Everybody knows that aging is a natural progression in life that is accompanied by increasing physical limitations. 

These physical limitations manifest themselves differently from person to person, causing people to ignore the effects of aging, embrace them, or give control to a family member. 

One of these common physical limitations is diminished hearing, which typically progresses so slowly that it may not be fully recognized as an issue until later in life. While hearing loss is often identified as something that mostly older people have to deal with, the reality is that hearing loss is present earlier in life, but typically ignored until much later. 

Many people seem to attach a negative stigma to hearing loss and think that wearing hearing aids shows that they are admitting defeat or giving in to aging; actually,  the opposite is true.

Confronting hearing loss

The sooner a person can identify and admit that they have hearing loss, the easier it will be to deal with it later in life. Since people generally want to hide their hearing loss, hearing aids have become smaller and more invisible. The smaller the hearing aid, the smaller its batteries and components. 

Waiting to confront hearing loss until much later in life could also mean that you are facing worsening eyesight and dexterity. This makes it very challenging to learn how to use and take care of a small device, such as a hearing aid. 

"People also need to be honest about the situations that are causing frustration and unmet needs in their lives due to hearing difficulty."

People also need to be honest about the situations that are causing frustration and unmet needs in their lives due to hearing difficulty. We all have trouble in noisy restaurants, but if a person is no longer going to restaurants or avoiding group gatherings and find that they really miss that part of their life, something needs to be done.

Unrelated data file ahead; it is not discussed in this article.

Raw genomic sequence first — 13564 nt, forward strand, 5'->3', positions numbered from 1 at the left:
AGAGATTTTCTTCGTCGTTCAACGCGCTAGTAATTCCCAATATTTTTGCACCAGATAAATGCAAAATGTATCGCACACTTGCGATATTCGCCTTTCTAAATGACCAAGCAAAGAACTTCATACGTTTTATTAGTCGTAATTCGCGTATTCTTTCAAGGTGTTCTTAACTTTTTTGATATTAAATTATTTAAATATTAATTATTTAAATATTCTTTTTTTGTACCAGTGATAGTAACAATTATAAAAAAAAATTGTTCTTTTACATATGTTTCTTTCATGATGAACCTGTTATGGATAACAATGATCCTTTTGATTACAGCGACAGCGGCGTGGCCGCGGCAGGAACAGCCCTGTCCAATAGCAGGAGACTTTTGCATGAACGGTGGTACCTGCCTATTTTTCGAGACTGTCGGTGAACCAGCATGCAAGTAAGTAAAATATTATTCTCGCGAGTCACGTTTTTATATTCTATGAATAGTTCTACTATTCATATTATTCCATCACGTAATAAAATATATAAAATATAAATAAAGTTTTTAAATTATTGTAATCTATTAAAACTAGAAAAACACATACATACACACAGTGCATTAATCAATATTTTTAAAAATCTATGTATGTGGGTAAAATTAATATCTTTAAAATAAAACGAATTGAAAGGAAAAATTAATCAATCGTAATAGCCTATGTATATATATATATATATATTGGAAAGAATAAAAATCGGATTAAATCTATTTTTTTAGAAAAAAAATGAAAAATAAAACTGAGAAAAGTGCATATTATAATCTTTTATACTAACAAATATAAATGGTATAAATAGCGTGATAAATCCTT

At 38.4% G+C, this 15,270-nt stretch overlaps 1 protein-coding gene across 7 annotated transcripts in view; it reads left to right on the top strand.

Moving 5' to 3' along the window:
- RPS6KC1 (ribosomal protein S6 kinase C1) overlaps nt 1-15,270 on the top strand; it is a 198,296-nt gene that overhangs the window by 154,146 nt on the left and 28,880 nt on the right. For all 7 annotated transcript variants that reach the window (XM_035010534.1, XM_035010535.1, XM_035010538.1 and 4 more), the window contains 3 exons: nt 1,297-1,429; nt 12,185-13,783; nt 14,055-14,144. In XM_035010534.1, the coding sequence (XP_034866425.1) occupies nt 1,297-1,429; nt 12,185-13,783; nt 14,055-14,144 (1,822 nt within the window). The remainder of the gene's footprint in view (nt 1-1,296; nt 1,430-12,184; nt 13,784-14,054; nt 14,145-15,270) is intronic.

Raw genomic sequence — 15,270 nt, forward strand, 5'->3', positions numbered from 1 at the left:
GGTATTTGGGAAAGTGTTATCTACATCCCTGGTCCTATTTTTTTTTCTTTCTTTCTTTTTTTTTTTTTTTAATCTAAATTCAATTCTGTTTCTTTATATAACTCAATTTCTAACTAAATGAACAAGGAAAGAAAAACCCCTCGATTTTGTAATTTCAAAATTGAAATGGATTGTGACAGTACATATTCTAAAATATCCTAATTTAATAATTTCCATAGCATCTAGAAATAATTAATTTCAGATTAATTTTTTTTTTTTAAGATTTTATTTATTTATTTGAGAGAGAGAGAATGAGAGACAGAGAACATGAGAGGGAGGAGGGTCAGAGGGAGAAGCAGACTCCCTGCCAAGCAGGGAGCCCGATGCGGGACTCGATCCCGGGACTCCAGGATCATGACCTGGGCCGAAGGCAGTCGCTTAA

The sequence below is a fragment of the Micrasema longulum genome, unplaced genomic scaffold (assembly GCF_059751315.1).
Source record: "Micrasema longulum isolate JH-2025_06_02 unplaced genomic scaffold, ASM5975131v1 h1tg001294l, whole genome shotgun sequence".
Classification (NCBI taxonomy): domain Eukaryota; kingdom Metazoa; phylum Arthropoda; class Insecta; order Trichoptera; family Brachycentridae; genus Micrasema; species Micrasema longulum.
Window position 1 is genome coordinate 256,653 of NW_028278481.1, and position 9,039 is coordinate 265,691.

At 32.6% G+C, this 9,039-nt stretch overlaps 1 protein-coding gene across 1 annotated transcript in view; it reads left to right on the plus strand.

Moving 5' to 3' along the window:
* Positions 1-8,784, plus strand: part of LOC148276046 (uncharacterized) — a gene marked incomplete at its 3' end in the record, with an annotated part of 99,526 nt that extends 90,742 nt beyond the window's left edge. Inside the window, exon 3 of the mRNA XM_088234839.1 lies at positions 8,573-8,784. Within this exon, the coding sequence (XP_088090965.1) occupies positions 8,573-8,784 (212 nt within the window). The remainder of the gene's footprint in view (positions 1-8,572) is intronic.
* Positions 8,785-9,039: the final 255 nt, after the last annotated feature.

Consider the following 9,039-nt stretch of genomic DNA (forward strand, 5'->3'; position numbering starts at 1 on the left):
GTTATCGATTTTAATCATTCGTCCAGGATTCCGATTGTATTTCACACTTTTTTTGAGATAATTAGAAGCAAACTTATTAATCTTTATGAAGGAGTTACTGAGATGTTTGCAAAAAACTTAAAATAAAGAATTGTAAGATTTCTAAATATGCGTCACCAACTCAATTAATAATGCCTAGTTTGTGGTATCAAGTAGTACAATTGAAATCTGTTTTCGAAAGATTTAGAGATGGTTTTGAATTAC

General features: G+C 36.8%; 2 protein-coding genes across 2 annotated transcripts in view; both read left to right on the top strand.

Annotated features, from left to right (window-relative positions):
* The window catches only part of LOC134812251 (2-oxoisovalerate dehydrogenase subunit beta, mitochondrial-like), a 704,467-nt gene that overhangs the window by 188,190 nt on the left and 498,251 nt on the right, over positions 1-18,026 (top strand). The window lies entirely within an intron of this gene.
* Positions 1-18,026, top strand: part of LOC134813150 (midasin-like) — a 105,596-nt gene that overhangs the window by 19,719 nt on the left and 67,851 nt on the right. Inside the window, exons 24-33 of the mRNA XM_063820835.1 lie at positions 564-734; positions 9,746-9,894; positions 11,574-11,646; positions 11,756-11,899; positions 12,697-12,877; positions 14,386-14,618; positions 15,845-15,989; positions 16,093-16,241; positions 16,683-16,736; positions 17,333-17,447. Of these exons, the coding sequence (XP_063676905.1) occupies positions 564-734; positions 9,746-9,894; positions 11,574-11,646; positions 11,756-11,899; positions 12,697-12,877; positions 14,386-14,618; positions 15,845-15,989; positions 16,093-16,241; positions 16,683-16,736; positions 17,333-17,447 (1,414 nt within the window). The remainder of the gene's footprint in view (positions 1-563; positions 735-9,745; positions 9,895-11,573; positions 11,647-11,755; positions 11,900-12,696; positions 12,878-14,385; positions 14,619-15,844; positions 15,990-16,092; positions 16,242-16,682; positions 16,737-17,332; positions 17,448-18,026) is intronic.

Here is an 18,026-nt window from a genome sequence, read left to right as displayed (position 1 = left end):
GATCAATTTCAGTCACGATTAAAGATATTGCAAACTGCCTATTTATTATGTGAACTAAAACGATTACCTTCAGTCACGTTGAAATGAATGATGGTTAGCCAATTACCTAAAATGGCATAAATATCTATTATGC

There is plenty of research showing how important a healthy social life is for all ages, but especially for seniors. When somebody retires, they lose a large part of their life that used to create many opportunities for social interactions. To prevent isolation and promote good mental health, seniors need to make an effort to stay socially active. 

Just like exercising any other muscle in our body, our brain needs to be kept active through social interaction. Being able to communicate in social situations requires understanding the conversation.

Who can help?

The good news is that no one has to be alone in dealing with their hearing loss. Seeking the help of a qualified and licensed professional, such as an audiologist, is the best place to start. 

An audiologist will be able to objectively identify your degree of hearing loss and will counsel you through the best options available to manage your hearing loss based on your lifestyle and needs. An audiologist will also help you learn how to use amplification, along with communication strategies to maximize improvement in challenging listening situations. 

Hearing loss can affect people of all ages, but more importantly, it can be helped much more successfully compared than even 10 years ago. Ignoring hearing loss because it is viewed as a sign of aging should be a thing of the past. Like every other area of technology, digital hearing aids have far surpassed the big, bulky, squealing lumps that used to sit in or behind peoples’ ears. Like linear hearing aids, any stigma associated with hearing loss needs to become a thing of the past so people can continue living the life they love.